Summary: I've done a lot of comparisons of imaging cameras and this camera performs extremely well if you use it for it's intended purpose. I have a 5D II and a 5D III for terrestrial use. While at a friend's observatory, he showed me images taken of M101 with a 60Da. Knowing that a 5D II is _vastly_ better at high ISO (which maintaining low noise) as compared to a 60D (note... I wrote 60D, not 60Da) I expected my 5D II would blow the doors off his image. Boy was I ever wrong.
Conclusion: From what i have seen it looks to be a good camera. But there is a bad batch of 60D and 60Da cameras out there. I got mine and it worked for 4 hours then i powered it off and that was it. It never powered up again. So untill i get one that works i do not know how good it realy is. They should recall all of the unsold cameras and test them.
Summary: One may want to get a used T2i and have it modified to remove the IR filter... it would be a much less expensive way to go and get better results. This does "OK" for daytime shots but the color and white balance is off some, I can tell the difference. Maybe with an IR filter on the lens would return colors to natural, haven't tried that yet.
Summary: It's not the capabilities of the camera that didn't sit well - it was the confusion in the description(s) about them. When I opened the box there was a little paper on top that said NOT to use this camera for "normal pictures" because of the enhanced red in the sensor would negatively affect them. My goal had been to use this camera for both astrophotography and regular pictures, but this new info was a deal-killer, especially for the price.
Summary: The 60Da is a big jump in astrophotography. I have taken a number of deep space images, and everyone has been super. I have an observatory equipped with a large refractor. The bulb setting and imaging set on RAW are far superior to my other Cannon TSI, especially with the Hydrogen Alpha filter; The only thing I would like to have seen them do was to place the timer on the 3" monitor, instead of placing it on top of the camera window.
Summary: As a budding astrophotographer I was extremely excited to get this camera and take it for a test run. Unfortunately, I wasn't able to do much with it at all. The first night I had a decent run and captured numerous images. However, for some reason, the next evening the camera would not turn on. Thankfully, Amazon not only agreed to replace the item but shipped it next day before I had even returned the first one. For that I was thankful.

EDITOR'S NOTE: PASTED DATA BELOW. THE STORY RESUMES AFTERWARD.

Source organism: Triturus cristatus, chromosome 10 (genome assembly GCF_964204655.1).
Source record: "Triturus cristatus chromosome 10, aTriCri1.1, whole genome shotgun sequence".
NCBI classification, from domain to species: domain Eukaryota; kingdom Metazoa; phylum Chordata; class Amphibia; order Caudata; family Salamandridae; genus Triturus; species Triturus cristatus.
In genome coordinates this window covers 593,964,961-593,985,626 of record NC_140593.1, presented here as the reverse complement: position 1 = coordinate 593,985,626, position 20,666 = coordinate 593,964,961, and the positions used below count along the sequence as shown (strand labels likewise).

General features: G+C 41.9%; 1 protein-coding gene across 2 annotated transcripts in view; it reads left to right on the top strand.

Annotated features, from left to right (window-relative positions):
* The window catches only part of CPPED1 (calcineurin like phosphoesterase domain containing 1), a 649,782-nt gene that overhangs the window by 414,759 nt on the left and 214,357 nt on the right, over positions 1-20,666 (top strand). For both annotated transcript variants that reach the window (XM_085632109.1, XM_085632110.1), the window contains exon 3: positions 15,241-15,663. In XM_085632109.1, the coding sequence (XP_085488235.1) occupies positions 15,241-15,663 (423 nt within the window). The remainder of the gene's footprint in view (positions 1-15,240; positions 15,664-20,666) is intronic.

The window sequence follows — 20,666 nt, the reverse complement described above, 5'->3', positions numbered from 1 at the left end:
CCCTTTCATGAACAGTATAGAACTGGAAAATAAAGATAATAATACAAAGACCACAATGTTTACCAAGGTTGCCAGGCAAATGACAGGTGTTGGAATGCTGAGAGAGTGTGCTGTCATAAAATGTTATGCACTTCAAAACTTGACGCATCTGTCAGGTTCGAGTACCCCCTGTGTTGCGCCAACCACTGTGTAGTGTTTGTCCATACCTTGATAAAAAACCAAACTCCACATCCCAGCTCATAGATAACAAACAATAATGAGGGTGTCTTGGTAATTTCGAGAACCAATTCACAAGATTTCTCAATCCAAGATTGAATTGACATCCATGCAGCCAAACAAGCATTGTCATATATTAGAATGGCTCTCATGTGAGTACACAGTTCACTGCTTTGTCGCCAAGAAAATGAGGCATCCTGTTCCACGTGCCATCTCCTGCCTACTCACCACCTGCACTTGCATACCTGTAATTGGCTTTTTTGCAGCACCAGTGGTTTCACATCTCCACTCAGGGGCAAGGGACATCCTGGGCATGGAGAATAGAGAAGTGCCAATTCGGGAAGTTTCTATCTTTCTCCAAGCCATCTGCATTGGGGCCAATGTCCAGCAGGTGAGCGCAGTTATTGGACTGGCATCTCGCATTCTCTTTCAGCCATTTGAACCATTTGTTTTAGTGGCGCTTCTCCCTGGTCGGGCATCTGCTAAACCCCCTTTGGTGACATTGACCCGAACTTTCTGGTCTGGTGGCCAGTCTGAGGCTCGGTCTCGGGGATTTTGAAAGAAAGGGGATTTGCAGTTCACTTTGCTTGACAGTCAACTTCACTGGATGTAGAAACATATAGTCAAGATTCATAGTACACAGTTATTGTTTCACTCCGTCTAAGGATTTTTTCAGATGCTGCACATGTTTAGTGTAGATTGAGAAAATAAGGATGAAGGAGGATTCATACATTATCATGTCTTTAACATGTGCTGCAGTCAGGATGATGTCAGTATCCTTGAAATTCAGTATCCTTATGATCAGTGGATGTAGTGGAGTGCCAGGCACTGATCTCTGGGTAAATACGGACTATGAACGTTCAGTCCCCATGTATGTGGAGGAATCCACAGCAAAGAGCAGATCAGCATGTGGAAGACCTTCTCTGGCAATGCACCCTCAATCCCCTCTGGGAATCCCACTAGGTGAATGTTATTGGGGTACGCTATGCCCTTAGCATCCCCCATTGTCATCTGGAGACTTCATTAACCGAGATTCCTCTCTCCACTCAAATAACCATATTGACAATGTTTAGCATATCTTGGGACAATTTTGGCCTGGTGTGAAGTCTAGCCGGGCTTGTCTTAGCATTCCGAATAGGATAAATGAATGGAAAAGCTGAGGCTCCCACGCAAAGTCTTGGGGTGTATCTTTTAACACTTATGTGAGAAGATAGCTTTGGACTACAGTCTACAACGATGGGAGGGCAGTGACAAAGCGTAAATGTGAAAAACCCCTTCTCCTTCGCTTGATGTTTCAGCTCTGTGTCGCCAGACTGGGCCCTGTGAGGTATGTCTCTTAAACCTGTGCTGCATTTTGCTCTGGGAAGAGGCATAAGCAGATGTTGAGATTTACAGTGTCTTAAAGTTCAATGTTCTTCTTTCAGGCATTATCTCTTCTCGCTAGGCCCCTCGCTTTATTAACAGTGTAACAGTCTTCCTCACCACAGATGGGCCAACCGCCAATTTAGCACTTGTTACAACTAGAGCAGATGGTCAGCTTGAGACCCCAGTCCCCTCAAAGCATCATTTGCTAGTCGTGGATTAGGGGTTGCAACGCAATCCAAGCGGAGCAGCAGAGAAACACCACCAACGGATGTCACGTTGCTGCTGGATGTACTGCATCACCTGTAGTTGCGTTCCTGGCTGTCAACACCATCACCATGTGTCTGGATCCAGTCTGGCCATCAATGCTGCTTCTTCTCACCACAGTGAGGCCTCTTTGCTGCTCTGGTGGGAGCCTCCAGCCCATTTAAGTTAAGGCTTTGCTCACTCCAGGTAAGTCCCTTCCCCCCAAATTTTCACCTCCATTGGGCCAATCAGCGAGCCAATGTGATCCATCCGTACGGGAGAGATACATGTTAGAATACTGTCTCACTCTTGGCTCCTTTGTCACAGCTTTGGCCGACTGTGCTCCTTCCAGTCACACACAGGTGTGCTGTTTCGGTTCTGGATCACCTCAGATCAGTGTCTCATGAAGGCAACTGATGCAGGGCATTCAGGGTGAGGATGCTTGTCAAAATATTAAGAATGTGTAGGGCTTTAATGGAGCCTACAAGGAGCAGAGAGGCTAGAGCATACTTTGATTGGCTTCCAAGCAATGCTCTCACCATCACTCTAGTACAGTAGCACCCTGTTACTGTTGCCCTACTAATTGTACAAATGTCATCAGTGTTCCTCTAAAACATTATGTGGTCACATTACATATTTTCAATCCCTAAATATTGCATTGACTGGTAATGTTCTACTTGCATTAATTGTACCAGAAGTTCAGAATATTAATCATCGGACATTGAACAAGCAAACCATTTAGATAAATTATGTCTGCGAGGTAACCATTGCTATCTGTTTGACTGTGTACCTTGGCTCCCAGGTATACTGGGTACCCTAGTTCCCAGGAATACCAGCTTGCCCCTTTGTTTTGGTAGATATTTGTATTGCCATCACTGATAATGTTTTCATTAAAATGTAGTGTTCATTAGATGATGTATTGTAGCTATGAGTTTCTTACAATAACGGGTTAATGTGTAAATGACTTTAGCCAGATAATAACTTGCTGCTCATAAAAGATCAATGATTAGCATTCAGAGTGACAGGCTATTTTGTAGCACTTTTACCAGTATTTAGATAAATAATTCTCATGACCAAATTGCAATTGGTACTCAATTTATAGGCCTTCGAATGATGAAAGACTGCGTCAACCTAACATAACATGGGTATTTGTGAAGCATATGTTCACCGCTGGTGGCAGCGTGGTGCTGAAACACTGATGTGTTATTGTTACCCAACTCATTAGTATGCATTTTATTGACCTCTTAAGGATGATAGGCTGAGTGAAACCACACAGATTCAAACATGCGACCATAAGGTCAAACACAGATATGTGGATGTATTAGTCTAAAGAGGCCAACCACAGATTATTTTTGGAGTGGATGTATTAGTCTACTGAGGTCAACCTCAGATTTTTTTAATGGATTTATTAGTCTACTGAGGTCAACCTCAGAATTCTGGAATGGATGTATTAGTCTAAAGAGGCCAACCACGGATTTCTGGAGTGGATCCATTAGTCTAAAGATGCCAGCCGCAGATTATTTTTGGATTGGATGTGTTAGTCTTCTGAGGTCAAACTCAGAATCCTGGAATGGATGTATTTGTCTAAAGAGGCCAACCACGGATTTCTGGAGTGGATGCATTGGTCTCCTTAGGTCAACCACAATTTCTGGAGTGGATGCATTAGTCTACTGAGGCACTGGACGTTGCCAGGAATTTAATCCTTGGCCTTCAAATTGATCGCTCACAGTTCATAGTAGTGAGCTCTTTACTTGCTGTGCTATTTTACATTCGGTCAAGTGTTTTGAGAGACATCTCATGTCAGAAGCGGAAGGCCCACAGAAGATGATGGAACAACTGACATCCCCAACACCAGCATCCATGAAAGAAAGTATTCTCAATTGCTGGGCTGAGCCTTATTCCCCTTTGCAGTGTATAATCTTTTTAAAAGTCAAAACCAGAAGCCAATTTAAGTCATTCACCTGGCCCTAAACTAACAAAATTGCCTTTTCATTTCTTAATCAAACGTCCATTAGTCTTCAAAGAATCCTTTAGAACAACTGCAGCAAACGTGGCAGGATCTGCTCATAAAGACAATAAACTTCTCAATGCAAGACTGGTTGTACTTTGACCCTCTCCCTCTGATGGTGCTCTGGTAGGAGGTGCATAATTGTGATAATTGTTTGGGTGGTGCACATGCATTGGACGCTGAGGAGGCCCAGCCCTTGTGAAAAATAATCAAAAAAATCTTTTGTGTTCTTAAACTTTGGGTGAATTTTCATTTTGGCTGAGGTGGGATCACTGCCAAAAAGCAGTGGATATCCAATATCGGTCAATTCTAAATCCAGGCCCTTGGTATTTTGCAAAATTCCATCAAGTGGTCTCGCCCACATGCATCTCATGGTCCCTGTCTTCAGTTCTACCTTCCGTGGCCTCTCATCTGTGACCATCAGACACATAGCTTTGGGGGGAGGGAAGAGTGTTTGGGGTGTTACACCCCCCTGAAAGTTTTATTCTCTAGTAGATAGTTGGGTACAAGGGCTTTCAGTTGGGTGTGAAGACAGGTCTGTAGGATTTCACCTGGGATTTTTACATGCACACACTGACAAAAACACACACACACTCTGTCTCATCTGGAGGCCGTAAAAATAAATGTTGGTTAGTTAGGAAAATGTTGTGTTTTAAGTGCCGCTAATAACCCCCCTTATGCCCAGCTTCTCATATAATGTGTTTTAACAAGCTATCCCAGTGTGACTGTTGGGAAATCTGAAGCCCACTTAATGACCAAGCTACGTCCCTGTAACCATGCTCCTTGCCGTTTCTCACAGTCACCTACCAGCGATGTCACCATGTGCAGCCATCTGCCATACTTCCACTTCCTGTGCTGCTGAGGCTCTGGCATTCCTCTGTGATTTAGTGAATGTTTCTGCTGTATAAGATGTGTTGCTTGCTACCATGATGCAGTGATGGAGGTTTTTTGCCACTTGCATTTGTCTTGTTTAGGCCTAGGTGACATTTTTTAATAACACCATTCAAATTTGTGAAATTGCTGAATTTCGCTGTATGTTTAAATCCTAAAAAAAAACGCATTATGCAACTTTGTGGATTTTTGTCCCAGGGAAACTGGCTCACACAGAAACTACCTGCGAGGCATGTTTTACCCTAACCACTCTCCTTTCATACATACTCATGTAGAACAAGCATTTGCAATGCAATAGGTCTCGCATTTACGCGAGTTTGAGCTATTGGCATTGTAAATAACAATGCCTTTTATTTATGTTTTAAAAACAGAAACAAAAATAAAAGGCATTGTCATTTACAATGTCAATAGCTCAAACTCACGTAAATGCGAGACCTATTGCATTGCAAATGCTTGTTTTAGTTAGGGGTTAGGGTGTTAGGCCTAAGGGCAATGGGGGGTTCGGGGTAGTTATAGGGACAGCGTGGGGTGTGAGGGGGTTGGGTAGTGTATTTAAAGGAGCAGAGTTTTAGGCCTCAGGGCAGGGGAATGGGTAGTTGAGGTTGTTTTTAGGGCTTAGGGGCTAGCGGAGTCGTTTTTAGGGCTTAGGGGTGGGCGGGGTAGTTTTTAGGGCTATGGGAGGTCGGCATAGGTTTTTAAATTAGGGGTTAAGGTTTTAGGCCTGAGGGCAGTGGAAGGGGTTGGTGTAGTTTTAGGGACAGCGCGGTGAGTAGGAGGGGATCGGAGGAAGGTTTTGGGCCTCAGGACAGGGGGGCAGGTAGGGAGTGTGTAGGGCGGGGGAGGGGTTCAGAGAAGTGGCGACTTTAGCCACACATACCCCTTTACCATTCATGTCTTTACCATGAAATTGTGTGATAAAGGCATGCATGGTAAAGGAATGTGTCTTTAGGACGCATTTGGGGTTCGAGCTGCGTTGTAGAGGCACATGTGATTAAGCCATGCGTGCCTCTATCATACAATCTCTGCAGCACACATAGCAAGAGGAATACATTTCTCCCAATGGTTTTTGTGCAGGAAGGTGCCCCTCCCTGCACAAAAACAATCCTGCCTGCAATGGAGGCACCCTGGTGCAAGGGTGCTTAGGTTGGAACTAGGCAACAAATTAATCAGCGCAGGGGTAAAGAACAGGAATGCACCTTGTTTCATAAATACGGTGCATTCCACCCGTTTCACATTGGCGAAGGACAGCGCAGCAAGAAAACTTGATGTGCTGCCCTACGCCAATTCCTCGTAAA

Summary: I was using my Nikon D90 - but this camera just blows it our of the water - so to speak. If you love to take pictures of nebulas and deep space objects - this is a great choice. Highly recommended. It arrived in two days and was well packaged.
Summary: OK, I should preface this by saying that I am an astro imager with 20 years of experience and quite a few published images and have extensive experience with real astronomical CCD cameras. I figured I would give this a try as I already have a higher-end Canon DSLR for regular photos and lots of Canon lenses.
Summary: Since I'm already familiar with Canon DSLRs, I was able to get the camera up and running in no time. Taking this to a dark site and using a 20mm prime lens, I was able to get a wonderful, long exposure, night sky panorama in the very first image that I shot. Thanks Canon, for supporting all of us night sky lovers!
Summary: I use the EOS 60Da for both terrestrial and astro photography. I find that the camera works great for both purposes. I have not had an issue with the removal if the ir cutoff filter when using for regular photography. When used for astro photography the all in one solution verses a dedicated specialized astro camera with laptop, and cables makes the whole process much easier and more enjoyable..